Halloween Walking on the Line
You can use a Halloween theme with a classic Montessori activity for developing grace of movement – walking on the line. Here’s an Activity of the Week post with ideas for lines and extensions you can use: Activity of the Week – Walking on the Line. When I was a Montessori teacher, we used colored electrical tape to make a circle or ellipse on the floor, although you can use whatever you want to create a line.
For Halloween, it could be fun for your child to walk on the line while carrying a pumpkin. For more advanced balancing, your child could balance a Halloween book or even a cloth or plastic pumpkin on his or her head. We had a large, soft cloth pumpkin that worked well for that.
Etiquette lessons are important any time of the year – and especially for holidays. Halloween is no exception. Demonstration with role play is probably the most effective technique for introducing and reinforcing Halloween manners.
I’d recommend pretending you’re trick-or-treating to show your child the appropriate Halloween etiquette. Here are the points I made with my own children (in wording similar to what I’d use in a demonstration):
- We only walk on sidewalks, not through yards or flower beds.
- We never go to a house with the lights off.
- If the porch light is on, I knock or ring the doorbell once and wait a bit. I don’t keep knocking or ringing the doorbell. If no one answers, I go to the next house. I don’t try to peek into the house.
- When someone answers the door, I smile and say, “Trick-or-treat!”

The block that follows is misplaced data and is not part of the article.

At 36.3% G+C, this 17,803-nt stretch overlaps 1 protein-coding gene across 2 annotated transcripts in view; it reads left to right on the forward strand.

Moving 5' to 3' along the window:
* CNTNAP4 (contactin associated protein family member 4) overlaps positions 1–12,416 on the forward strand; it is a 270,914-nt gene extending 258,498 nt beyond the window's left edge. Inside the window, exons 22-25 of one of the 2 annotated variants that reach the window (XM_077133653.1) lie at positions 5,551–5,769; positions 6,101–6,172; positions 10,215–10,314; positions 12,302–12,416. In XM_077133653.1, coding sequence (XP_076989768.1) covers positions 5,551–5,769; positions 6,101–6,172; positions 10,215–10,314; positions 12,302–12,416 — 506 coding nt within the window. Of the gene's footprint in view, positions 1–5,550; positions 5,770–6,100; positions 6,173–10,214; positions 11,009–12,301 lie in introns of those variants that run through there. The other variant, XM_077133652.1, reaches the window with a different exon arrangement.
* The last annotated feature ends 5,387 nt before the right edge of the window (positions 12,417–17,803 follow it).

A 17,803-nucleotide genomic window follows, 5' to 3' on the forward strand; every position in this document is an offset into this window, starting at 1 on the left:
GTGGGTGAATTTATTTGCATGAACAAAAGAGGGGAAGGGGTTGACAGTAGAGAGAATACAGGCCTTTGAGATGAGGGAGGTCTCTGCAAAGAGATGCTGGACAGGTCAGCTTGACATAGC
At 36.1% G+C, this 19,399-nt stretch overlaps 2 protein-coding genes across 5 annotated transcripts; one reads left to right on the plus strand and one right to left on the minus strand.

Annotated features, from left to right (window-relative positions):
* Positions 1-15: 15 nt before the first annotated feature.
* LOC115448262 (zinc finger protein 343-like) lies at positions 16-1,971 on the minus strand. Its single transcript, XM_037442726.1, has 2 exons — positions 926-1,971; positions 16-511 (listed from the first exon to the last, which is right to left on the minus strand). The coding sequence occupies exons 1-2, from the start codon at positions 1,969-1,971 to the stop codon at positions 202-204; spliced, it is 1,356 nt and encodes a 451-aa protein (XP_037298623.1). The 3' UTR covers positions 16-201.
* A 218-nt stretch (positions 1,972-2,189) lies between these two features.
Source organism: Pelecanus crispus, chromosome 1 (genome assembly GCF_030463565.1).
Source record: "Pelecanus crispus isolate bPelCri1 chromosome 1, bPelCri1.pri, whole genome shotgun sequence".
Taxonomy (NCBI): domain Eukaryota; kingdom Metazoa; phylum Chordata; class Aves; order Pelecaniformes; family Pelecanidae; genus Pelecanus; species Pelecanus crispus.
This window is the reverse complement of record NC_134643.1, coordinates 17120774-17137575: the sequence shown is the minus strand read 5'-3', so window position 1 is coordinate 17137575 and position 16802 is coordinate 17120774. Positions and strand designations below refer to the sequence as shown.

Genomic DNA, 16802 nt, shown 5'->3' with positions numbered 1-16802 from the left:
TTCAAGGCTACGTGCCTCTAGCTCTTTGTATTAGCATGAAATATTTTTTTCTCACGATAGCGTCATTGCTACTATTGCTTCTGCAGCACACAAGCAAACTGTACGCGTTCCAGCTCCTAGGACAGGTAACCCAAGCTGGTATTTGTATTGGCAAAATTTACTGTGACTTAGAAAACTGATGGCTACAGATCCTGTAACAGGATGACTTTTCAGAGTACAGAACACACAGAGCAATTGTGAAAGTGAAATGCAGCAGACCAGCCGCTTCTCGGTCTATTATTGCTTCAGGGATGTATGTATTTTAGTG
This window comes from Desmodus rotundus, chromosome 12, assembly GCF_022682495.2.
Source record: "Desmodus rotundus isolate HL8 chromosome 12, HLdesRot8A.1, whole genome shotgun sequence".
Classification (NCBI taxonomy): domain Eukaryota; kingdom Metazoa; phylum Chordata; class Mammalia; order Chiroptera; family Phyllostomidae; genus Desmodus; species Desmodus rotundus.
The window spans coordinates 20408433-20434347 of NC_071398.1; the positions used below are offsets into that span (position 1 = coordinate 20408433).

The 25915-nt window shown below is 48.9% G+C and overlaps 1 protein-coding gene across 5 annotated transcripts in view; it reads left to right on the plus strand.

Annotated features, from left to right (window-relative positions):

- If the person holds out a candy bowl or bag, I take only one piece of candy unless the person says I may take more.
- I always say, “Thank you,” after I’m given a treat. Even if I don’t like the candy, I still say, “Thank you.” I don’t say that I don’t like the candy.
- It’s always nice to say, “Happy Halloween!” at the end.
After you’ve demonstrated the appropriate trick-or-treat manners, it helps to give your child plenty of practice with trick-or-treat role playing. Your child could pretend to trick-or-treat at your house. You, a sibling, or even a doll, stuffed animal, or puppet (with your help, of course!) could give the treat. You could reverse roles as well.
Related Posts (including updates)
Grace & Courtesy Lesson: Gift Receiving by Jessie from The Education of Ours at Mommy Moment – ideas for helping your child feel comfortable saying thank you for gifts of any type.
Homeschool Halloween – more about our family traditions.
Montessori-Inspired Halloween Activities (2011) – links to lots of Montessori-inspired Halloween activities and a Pinterest board filled with Halloween activities of all types.
Montessori-Inspired Friendly Ghost Activities – my monthly post at PreK + K Sharing with ideas for friendly ghost activities and links to free printables.
Montessori-Inspired Halloween Activities (2012) – roundup of Montessori-inspired Halloween activities published since last year’s post.
Happy Halloween! 🙂
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